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Do Fish Oil Supplements Work? Here's What The Science Says

Spend a little time online reading up on nutrition and you might encounter a flurry of different opinions (and self-assured headlines) about the effectiveness – or lack thereof – of fish oil supplements, which are packed with omega-3 fatty acids. Some say these supplements are a “Fountain of Youth,” while others suspiciously accuse them of being the “new snake oil.”

So what’s the deal here? Are those fish oil pills working for you – boosting your well-being – or are they pretty useless?

Like many areas of human health, the answer here isn’t entirely clear-cut. Nutrition is complex, and scientific research doesn’t always move as fast as we’d like. Still, scientific research on fish oil supplements does exist, and sheds some light on this question.


Whether fish oil supplements are “elixirs of youth” is up for debate, but we do know that consuming fish oil supplements elevates your Omega-3 Index. The Omega-3 Index refers to the amount of DHA and EPA in your blood (expressed as a percentage). Both DHA and EPA are forms of omega-3 – so the higher your Omega-3 Index, the more omega-3 you’ve got in your body.

Research studies have repeatedly shown that a higher Omega-3 Index is associated with numerous health benefits, including cardioprotection. Since most people in the United States don’t consume enough omega-3, their Omega-3 Index is far too low. So if you have an omega-3 deficiency (find out if you do with EverlyWell’s Omega-3 Basic Test), fish oil supplements can help get your Omega-3 Index to where it should be. Omega-3 is a very crucial nutrient that your body depends on, and fish oil supplements are a proven way to prop up your omega-3 levels.


So if fish oil supplements raise your Omega-3 Index – which is generally a positive thing – what’s all the fuss about? The controversy arises when the health-enhancing power of fish oil is overstated. Some claims about fish oil seem to imply that those gold-hued gel caps you’re downing can fix just about every health problem. This, obviously, is scientifically inaccurate.

However, many studies do show that fish oil supplementation offers various health benefits – such as improvements in symptoms of rheumatoid arthritis, depression, and dementia. On the other hand, critics of fish oil pills point to studies like this one, which showed no positive cognitive benefits of supplementation in adults.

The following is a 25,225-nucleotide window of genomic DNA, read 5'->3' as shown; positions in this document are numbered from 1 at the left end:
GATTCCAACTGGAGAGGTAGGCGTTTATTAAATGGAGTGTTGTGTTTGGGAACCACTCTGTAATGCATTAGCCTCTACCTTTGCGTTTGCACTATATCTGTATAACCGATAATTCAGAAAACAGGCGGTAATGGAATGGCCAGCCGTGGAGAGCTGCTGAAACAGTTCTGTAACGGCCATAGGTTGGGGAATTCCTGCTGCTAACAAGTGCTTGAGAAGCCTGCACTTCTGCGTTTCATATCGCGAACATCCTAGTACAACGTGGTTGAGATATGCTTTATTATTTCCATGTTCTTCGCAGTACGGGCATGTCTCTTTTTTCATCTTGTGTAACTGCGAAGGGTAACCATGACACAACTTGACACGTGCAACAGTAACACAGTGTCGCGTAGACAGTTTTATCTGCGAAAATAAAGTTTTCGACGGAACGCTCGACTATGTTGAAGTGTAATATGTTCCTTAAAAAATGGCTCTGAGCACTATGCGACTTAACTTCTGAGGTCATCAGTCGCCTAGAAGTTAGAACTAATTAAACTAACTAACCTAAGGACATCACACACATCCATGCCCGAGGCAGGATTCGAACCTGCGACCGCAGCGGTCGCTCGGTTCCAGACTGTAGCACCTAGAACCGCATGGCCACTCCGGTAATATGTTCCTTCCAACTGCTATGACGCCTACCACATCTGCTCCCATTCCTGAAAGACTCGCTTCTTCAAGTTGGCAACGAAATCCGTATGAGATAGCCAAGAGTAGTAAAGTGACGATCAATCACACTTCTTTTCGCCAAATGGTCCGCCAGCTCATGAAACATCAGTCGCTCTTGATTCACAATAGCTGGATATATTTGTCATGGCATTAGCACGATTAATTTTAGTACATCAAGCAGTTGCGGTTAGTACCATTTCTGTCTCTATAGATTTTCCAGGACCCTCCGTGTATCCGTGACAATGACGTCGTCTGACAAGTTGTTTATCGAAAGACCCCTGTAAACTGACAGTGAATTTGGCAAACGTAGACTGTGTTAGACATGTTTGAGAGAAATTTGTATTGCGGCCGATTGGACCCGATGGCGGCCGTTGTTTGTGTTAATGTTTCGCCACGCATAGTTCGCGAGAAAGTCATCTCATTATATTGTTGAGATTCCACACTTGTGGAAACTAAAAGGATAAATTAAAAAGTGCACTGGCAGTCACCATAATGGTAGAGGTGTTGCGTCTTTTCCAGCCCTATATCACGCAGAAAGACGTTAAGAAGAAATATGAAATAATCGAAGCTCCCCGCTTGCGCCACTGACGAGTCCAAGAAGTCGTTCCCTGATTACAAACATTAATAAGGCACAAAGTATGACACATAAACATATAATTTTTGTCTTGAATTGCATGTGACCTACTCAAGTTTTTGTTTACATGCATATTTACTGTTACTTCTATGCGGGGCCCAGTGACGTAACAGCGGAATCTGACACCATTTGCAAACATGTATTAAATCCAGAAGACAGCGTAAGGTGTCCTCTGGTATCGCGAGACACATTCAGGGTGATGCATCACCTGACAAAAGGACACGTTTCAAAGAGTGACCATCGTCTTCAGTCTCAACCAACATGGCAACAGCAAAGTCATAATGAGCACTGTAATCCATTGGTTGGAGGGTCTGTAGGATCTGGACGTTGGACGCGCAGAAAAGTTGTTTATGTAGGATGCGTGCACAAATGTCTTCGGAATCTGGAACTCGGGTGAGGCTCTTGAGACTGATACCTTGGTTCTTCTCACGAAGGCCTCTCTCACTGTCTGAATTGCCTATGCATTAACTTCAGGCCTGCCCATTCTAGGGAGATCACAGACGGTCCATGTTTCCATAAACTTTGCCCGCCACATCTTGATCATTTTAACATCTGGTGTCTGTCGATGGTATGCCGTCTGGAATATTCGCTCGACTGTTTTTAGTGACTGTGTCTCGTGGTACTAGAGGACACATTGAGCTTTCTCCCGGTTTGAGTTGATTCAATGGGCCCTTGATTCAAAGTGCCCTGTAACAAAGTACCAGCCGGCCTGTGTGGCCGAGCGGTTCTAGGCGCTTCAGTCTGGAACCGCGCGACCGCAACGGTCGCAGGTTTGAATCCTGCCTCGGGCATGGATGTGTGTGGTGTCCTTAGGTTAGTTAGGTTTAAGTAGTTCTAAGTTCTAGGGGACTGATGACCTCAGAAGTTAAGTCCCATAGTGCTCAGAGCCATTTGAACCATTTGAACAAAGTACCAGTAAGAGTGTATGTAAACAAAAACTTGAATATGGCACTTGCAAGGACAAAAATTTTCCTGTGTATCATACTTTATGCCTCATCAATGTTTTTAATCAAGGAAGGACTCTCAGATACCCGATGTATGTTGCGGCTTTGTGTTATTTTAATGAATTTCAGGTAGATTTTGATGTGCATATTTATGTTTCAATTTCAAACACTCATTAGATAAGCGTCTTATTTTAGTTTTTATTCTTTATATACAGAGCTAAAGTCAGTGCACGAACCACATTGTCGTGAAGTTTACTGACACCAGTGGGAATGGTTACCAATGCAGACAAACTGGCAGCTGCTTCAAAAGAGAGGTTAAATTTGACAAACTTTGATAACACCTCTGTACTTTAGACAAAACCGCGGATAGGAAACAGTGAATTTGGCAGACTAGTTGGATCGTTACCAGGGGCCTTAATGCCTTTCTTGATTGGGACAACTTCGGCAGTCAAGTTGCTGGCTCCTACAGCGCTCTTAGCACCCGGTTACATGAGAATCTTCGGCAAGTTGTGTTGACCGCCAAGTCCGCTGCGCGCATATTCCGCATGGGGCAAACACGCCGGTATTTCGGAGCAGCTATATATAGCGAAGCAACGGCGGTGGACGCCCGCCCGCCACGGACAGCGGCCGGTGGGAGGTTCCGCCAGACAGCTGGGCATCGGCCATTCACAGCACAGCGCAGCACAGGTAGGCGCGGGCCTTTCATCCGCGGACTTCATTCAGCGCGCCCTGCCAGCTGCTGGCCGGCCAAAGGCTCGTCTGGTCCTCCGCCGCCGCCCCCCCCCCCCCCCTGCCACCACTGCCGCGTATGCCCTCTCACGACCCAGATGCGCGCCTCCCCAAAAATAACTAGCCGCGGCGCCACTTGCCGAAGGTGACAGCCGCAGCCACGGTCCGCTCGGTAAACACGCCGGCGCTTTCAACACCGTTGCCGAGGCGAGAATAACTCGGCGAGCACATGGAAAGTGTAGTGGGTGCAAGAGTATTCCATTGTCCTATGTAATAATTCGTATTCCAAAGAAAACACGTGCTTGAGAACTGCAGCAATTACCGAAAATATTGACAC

Why this contradictory mix of research results? First off, these studies often involve trials with different amounts of fish oil supplementation. Also, they don’t always look at the same population samples: some studies research the effects of DHA levels on infants, while others specifically focus on individuals with Alzheimer’s disease. Adding even more tangles to this already knotty situation is the fact that not all population samples will have the same dietary habits – and nutritional patterns affect the way fish oil supplements impact health.

There’s another issue, too: fish oil supplements don’t all have the same quality – some may easily go bad (due to oxidation) compared to others. (So, as you may have figured out, since not all studies use the same kinds of fish oil, there can be conflicting results.)

Fortunately, despite all this, there are a few things you can do to maximize the health benefits of fish oil supplements.


Here’s what you can do to get the most out of your fish oil:

  • Choose the highest quality brands. Fish oil supplements can oxidize easily – which isn’t good for your health – so choose a brand of fish oil that has a very good reputation. (Fish oil can oxidize at various phases of its preparation for consumer use, but high-quality brands will proactively seek to eliminate sources of oxidation.)
  • Improve your nutrition. When your nutrition is optimized, the omega-3 fatty acids in fish oil can synergize well with other nutrients – increasing the effectiveness of the supplement. So take steps to improve your nutrition. This will look different for everyone, but – as a starting point – make sure you’re eating enough fruits and vegetables, and not consuming too much saturated fat.
  • Take your fish oil with antioxidants. Because fish oil supplements do have that pesky tendency to oxidize, it’s best if you take them with antioxidants (such as blueberries and turmeric).


Fish oil supplements are surrounded by both hype and criticism. While fish oil consumption is no cure-all, it does improve your Omega-3 Index – a major point in its favor in today’s world where so many people lack adequate amounts of omega-3.

And the first step towards optimizing your own Omega-3 Index? Gather personalized insights on your health by checking where your omega-3 levels are at, so you know if you’re getting enough of this nutrient in your diet. Checking your Omega-3 Index is easy – just use an at-home test like EverlyWell’s Omega-3 Basic.